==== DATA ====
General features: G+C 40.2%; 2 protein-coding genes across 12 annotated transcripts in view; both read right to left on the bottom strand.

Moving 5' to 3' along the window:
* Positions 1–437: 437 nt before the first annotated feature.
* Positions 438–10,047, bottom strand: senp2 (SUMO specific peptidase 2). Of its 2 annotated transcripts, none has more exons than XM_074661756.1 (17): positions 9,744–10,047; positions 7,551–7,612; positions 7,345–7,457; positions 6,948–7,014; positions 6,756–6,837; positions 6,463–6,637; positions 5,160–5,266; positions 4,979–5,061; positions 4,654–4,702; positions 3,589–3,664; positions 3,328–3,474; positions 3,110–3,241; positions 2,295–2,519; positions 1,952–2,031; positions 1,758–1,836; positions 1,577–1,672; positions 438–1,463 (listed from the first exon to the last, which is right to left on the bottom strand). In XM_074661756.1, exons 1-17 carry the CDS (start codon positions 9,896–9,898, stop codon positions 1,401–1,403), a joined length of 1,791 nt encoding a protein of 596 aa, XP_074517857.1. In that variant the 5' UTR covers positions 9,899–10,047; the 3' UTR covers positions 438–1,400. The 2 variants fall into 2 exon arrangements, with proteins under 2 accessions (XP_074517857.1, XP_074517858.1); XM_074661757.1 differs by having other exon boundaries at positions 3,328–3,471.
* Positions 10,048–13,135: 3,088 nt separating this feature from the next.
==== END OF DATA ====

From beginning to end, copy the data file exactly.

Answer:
General features: G+C 40.2%; 2 protein-coding genes across 12 annotated transcripts in view; both read right to left on the bottom strand.

Moving 5' to 3' along the window:
* Positions 1–437: 437 nt before the first annotated feature.
* Positions 438–10,047, bottom strand: senp2 (SUMO specific peptidase 2). Of its 2 annotated transcripts, none has more exons than XM_074661756.1 (17): positions 9,744–10,047; positions 7,551–7,612; positions 7,345–7,457; positions 6,948–7,014; positions 6,756–6,837; positions 6,463–6,637; positions 5,160–5,266; positions 4,979–5,061; positions 4,654–4,702; positions 3,589–3,664; positions 3,328–3,474; positions 3,110–3,241; positions 2,295–2,519; positions 1,952–2,031; positions 1,758–1,836; positions 1,577–1,672; positions 438–1,463 (listed from the first exon to the last, which is right to left on the bottom strand). In XM_074661756.1, exons 1-17 carry the CDS (start codon positions 9,896–9,898, stop codon positions 1,401–1,403), a joined length of 1,791 nt encoding a protein of 596 aa, XP_074517857.1. In that variant the 5' UTR covers positions 9,899–10,047; the 3' UTR covers positions 438–1,400. The 2 variants fall into 2 exon arrangements, with proteins under 2 accessions (XP_074517857.1, XP_074517858.1); XM_074661757.1 differs by having other exon boundaries at positions 3,328–3,471.
* Positions 10,048–13,135: 3,088 nt separating this feature from the next.